Mildred is one of the young girls at a prestigious witch academy. She can't seem to do anything right and is picked on by classmates and teachers. The headmistress of the school, Miss ... See full summary »
Season Two of "The Huggabug Club" which includes 21 episodes, is a musical, educational TV series for kids ages 2-8. The Huggabug Club is powered by children's imaginations, and guided by ... See full summary »
hosted by a puppet named Kino, and co-hosted by two women named Lucy and Mara. This educational series also featured celebrity guest stars that would read to children in the audience and to viewers at home.
The children's literature series "Long Ago and Far Away", which aired on PBS in the late 1980's and early 1990's, needs to return!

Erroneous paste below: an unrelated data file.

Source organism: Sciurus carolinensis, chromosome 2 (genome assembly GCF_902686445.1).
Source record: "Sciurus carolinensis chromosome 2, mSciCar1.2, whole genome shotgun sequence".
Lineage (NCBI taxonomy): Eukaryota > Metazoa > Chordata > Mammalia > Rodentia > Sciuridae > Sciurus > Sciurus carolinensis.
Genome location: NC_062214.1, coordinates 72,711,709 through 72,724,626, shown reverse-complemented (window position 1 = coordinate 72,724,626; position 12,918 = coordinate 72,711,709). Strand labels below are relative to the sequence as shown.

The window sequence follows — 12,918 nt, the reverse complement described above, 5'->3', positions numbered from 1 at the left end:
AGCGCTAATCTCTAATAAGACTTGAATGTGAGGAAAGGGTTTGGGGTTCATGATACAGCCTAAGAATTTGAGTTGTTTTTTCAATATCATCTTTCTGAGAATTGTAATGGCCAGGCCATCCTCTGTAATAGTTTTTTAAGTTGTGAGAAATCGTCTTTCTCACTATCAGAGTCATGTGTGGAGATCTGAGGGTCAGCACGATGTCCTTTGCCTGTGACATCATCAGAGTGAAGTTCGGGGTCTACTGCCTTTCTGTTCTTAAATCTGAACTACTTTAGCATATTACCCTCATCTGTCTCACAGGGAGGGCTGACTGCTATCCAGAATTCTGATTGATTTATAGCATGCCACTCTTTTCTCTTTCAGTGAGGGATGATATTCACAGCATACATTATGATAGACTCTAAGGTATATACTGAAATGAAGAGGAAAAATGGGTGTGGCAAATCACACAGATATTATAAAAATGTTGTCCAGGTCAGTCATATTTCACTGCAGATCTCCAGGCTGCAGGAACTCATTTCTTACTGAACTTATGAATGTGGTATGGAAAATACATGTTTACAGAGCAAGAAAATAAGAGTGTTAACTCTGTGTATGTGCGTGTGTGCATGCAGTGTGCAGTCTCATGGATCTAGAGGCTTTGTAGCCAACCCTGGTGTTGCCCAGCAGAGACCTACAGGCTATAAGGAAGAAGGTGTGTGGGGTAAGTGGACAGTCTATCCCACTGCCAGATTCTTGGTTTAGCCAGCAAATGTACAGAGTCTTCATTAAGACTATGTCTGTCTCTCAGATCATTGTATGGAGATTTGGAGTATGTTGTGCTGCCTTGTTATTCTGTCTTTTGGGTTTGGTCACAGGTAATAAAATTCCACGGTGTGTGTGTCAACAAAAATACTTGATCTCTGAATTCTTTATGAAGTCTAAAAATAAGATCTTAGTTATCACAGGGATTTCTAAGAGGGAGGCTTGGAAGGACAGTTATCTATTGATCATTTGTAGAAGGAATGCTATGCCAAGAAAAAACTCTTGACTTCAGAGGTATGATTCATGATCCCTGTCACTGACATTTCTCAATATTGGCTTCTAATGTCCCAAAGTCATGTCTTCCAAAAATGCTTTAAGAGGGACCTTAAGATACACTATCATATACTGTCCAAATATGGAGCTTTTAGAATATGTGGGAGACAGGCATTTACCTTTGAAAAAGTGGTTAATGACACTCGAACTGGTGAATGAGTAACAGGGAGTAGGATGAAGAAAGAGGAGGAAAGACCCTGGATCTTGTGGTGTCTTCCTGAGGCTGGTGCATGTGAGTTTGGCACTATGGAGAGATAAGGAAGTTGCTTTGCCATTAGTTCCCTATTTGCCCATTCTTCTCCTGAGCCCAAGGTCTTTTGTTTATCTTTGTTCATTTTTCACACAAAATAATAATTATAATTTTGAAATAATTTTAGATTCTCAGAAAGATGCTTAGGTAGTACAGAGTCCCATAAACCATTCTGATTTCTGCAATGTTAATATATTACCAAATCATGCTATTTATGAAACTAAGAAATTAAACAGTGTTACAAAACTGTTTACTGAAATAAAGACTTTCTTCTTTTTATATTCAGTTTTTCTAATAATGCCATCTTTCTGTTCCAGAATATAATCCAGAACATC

The children's literature series "Long Ago and Far Away", which aired on PBS in the late 1980's and early 1990's, needs to return! I am an elementary school teacher who recalls the rich and wonderful stories presented in this award-winning children's literature series, and would love to use them as part of my teaching. Years ago I even managed to secure a Discussion and Activity Guide, only to discover that the series was no longer available. To quote the guide's writer, Susan Hepler, "Television is a far-reaching, influential, and entertaining medium. Its potential for educating young children in the humanities, however, has largely been unrealized. Yet educators have seen the value of such public television programming... in motivating children to read the books that these programs feature. Long Ago and Far Away focuses on timeless stories, dramatizing or animating them to appeal to an audience of children five to nine years old and their families. The dramatizations are faithful to the spirit and intent of their literary sources. ... Subtleties in characterization and narrative, as well as the visual power of each film, invite children to experience the power of the story as it has been told or written. Consequently, when children encounter the actual book or a story similar to the one they have just viewed, they already have some familiarity with its content. This familiarity invites them to return to the literary source and to move into related literature." When there is something wonderful like this, and an enthusiastic audience waiting in the wings, why is it withheld for so long from the general public? Again, I appeal to a persuasive body to set this series in motion again. It is sorely needed.
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